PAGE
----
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Responsive DEGC Grants and Loans
The DEGC administers grants and forgivable loan programs to grow small businesses and help those facing hardship.
in Zero-Interest Loans
August 2019: DEGC, through the Economic Development Corporation of the City of Detroit and in partnership with the City of Detroit and various lending institutions, created a zero-interest loan program for businesses impacted by construction along the Livernois commercial corridor. This financial tool provided flexible capital to qualifying small businesses located in the Livernois streetscape improvement area between 8 Mile Rd. and Margareta Ave. During the program, the DEGC provided loans to 23 businesses totaling more than $400,000. The program gave financial stability to businesses experiencing reduced revenues during the construction period.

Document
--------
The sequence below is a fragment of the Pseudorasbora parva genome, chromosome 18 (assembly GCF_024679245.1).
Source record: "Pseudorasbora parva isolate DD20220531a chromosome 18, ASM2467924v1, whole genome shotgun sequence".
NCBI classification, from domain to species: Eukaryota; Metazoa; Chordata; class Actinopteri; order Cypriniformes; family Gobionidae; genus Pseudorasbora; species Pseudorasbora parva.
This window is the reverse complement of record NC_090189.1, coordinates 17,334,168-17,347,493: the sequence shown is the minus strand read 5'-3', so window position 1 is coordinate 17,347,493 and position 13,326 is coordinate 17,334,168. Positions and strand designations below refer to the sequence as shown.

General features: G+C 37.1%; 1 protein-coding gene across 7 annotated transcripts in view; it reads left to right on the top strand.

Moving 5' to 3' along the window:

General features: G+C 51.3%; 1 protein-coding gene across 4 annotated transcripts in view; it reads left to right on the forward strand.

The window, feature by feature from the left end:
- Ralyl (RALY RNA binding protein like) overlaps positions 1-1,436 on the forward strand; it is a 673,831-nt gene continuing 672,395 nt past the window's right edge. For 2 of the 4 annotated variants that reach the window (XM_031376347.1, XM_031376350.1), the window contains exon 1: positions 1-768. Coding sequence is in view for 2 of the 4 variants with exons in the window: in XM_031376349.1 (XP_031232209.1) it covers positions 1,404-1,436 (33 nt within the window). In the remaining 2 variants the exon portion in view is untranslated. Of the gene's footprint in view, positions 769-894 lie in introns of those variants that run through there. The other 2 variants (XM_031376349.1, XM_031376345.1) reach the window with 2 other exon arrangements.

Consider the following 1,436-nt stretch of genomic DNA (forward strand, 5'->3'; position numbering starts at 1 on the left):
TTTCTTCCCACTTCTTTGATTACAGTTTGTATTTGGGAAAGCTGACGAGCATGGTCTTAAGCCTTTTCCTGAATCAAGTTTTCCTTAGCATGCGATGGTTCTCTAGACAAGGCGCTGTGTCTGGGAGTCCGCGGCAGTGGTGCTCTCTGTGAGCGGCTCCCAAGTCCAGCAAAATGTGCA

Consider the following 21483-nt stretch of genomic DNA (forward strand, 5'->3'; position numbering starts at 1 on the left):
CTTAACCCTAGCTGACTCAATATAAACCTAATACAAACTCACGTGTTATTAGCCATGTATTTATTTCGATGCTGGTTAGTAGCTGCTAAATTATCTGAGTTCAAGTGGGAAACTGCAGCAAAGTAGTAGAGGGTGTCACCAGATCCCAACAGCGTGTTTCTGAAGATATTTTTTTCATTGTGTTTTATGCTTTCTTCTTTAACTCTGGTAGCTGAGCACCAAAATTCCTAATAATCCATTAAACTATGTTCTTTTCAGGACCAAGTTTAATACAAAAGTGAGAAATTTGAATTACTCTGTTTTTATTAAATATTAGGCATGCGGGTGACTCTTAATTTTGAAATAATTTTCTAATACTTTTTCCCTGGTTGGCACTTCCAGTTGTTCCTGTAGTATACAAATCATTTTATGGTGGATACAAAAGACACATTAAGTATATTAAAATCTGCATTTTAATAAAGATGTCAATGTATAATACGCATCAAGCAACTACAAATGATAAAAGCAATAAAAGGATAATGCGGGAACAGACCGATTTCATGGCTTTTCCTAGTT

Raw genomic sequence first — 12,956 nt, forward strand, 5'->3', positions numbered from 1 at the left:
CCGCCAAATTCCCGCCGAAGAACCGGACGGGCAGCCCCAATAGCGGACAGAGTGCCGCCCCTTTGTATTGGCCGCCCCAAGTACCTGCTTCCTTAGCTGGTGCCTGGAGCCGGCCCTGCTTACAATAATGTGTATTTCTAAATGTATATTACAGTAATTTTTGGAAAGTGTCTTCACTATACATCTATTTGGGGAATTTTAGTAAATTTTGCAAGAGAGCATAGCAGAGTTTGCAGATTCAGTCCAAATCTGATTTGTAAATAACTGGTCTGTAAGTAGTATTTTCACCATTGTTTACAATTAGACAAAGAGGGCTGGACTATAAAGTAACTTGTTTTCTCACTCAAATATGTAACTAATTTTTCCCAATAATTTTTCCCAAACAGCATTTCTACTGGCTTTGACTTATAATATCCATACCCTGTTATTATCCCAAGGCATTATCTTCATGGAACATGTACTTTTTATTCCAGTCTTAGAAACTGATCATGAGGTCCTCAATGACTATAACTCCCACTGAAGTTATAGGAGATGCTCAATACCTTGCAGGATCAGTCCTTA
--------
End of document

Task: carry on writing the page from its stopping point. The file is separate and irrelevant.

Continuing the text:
March 2020: DEGC, in collaboration with the Michigan Economic Development Corporation, Wayne County and the City of Detroit, announced a grant program to help Detroit small businesses survive the economic impact of the COVID-19 crisis. Through the Michigan Small Business Relief Program, DEGC administered $1.6 million to small businesses throughout the area. With the help of City Council, another $2.4 million was added to specifically support Detroit businesses facing drastic reductions in cash flow as a result of COVID-19. More than 730 businesses received grants from the $4 million program.
to Minority-, Woman- and Veteran-owned Businesses
July 2020: A second small business grant fund was launched to further help small businesses suffering the economic impact of the COVID crisis. DEGC, through the Michigan Small Business Restart Program, administered $7.25 million in grants to those businesses with fewer than 50 employees in an industry that has been affected by the COVID-19 crisis. Both for-profit and non-profit businesses with demonstrated COVID-related income loss and need for working capital were eligible. Through this second grant program, businesses could receive up to $20,000 to pay regularly occurring business expenses such as payroll, rent and utilities. A minimum of 30 percent of the money from this fund was directed to minority-, woman- and veteran-owned businesses.